Why Hortonworks, Inc. Stock Gained 13% in March

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What happened

Stock in data-analytics cloud platform Hortonworks Inc. (NASDAQ: HDP) gained 13.3% in March, according to data from S&P Global Market Intelligence .

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So what

After a tremendous 2017 during which shares rocketed 142%, Hortonworks has experienced modest volatility in 2018. The company's 13% stock gain in March essentially recovered the 10% it gave up in February, a month in which Hortonworks released its fourth-quarter 2017 earnings report.

During the fourth quarter, Hortonworks' revenue surged 44% versus the prior-year quarter, to $75.0 million. For the year, the company's top line improved 42%, to $261.8 million.

Subscription support revenue of $57.8 million in the fourth quarter comprised 77% of total revenue, which indicates the quality and recurring nature of the Hadoop software-provider's revenue. Importantly, gross margin climbed more than 800 basis points during 2017, from 60.8% to 69%. As investors soaked these numbers in, Hortonworks' shares rebounded after their February decline.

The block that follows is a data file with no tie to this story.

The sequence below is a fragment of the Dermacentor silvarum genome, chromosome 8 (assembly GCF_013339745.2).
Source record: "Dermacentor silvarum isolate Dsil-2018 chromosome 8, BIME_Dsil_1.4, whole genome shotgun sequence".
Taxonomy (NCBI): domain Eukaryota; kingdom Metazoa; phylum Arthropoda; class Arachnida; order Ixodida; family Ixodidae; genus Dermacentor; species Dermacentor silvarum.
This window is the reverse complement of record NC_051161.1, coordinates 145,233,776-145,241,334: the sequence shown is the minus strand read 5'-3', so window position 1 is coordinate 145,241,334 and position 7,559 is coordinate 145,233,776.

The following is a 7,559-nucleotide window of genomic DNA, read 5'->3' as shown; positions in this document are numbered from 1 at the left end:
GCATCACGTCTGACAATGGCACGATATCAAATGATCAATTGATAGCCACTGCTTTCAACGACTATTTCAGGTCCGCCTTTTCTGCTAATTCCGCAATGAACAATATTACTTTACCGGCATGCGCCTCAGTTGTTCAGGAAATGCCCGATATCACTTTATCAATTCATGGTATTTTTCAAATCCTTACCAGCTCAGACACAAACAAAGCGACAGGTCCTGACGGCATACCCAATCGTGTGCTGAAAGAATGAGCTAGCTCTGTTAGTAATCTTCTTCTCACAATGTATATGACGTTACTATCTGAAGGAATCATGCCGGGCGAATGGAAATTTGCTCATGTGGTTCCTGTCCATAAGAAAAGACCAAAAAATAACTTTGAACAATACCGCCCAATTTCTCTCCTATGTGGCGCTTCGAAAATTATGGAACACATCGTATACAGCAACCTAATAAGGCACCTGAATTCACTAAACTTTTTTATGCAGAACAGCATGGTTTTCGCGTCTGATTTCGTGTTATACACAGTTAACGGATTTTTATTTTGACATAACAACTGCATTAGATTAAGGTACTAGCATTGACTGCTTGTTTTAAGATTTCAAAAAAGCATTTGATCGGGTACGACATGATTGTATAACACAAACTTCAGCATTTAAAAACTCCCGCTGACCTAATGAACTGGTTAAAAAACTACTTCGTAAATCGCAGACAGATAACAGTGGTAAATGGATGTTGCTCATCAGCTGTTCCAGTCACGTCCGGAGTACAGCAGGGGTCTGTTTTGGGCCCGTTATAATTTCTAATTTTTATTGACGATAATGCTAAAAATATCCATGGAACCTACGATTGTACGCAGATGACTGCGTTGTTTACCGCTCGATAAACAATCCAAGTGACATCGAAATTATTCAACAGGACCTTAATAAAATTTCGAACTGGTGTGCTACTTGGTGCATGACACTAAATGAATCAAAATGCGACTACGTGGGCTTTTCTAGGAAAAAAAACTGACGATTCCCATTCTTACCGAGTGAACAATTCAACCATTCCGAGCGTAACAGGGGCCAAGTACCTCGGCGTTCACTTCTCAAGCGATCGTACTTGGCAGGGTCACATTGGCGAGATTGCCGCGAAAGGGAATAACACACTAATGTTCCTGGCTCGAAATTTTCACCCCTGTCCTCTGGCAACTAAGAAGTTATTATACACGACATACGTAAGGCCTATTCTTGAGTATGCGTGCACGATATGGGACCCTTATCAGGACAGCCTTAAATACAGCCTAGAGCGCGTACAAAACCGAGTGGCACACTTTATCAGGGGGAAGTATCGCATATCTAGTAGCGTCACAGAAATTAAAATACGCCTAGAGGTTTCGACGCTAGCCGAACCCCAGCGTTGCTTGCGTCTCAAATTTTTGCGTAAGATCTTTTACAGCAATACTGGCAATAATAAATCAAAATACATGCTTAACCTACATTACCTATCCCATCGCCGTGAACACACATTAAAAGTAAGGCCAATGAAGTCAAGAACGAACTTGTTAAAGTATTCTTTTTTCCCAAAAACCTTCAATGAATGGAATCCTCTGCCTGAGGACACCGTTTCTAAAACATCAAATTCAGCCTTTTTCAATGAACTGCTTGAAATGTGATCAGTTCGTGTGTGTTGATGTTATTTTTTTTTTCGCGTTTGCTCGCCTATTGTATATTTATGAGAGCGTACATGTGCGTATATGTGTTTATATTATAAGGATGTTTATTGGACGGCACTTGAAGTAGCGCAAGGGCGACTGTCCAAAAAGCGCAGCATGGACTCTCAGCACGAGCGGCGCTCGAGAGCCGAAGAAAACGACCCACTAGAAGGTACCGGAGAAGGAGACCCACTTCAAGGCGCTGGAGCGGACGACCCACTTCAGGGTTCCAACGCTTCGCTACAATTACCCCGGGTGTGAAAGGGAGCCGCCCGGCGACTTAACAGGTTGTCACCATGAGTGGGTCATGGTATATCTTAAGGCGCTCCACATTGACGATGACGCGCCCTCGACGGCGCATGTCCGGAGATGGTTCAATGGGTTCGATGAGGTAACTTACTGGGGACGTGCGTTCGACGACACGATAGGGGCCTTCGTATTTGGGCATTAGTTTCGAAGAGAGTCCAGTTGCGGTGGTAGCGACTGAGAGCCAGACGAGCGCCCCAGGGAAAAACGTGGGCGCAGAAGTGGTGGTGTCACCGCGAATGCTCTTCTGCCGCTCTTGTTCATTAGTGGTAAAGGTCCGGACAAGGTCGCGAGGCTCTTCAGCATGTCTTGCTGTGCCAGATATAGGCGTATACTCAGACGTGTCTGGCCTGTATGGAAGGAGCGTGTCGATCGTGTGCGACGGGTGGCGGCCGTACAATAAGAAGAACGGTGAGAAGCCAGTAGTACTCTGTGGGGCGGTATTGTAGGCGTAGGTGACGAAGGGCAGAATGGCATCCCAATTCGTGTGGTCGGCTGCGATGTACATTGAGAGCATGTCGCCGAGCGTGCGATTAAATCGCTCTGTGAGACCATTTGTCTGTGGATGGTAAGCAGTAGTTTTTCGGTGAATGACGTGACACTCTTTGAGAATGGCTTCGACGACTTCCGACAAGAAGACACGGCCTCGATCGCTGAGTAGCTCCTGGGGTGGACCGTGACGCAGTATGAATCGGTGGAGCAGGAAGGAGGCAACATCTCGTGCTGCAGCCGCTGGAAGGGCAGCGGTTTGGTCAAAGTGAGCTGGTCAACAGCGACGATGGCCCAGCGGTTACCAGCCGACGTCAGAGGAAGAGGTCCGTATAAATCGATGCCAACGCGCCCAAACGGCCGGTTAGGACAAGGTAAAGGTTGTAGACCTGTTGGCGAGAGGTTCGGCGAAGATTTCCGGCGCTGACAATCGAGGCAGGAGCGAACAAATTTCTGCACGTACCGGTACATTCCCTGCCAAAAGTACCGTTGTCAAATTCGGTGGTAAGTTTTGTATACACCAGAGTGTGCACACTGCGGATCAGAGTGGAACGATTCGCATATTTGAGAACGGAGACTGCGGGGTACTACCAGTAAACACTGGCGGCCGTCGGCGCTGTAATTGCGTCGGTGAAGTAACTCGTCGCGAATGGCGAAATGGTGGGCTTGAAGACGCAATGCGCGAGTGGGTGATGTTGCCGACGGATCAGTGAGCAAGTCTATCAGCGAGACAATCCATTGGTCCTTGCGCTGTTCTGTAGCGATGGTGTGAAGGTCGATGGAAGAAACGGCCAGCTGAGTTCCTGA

Other positive items from the company's earnings, which should continue to support shares until the next release, include Hortonworks' customer-acquisition metrics. In its most recent quarter, Hortonworks closed 20 deals over $1 million, more than doubling its take of nine deals over $1 million in the fourth quarter of 2016. While management cautioned that fourth-quarter average deal size reflected some seasonality, it nonetheless set a quarterly record at $207,000.

Now what

Hortonworks projects 2018 revenue of between $322.0 million and $327.0 million, which, at the midpoint of the range, represents a 25% increase over 2017. Yet management warns that operating income will continue to remain negative, with operating margin projected to fall between negative 48 percent and negative 53 percent.

Still, investors remain optimistic about Hortonworks' prospects. In the fourth quarter of 2017, the company achieved its first quarter of positive operating cash flow -- albeit a meager $6.5 million. This reversal of cash burn is a result of improving margins, and it represents a concrete step toward profitability for Hortonworks.

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Asit Sharma has no position in any of the stocks mentioned. The Motley Fool has no position in any of the stocks mentioned. The Motley Fool has a disclosure policy.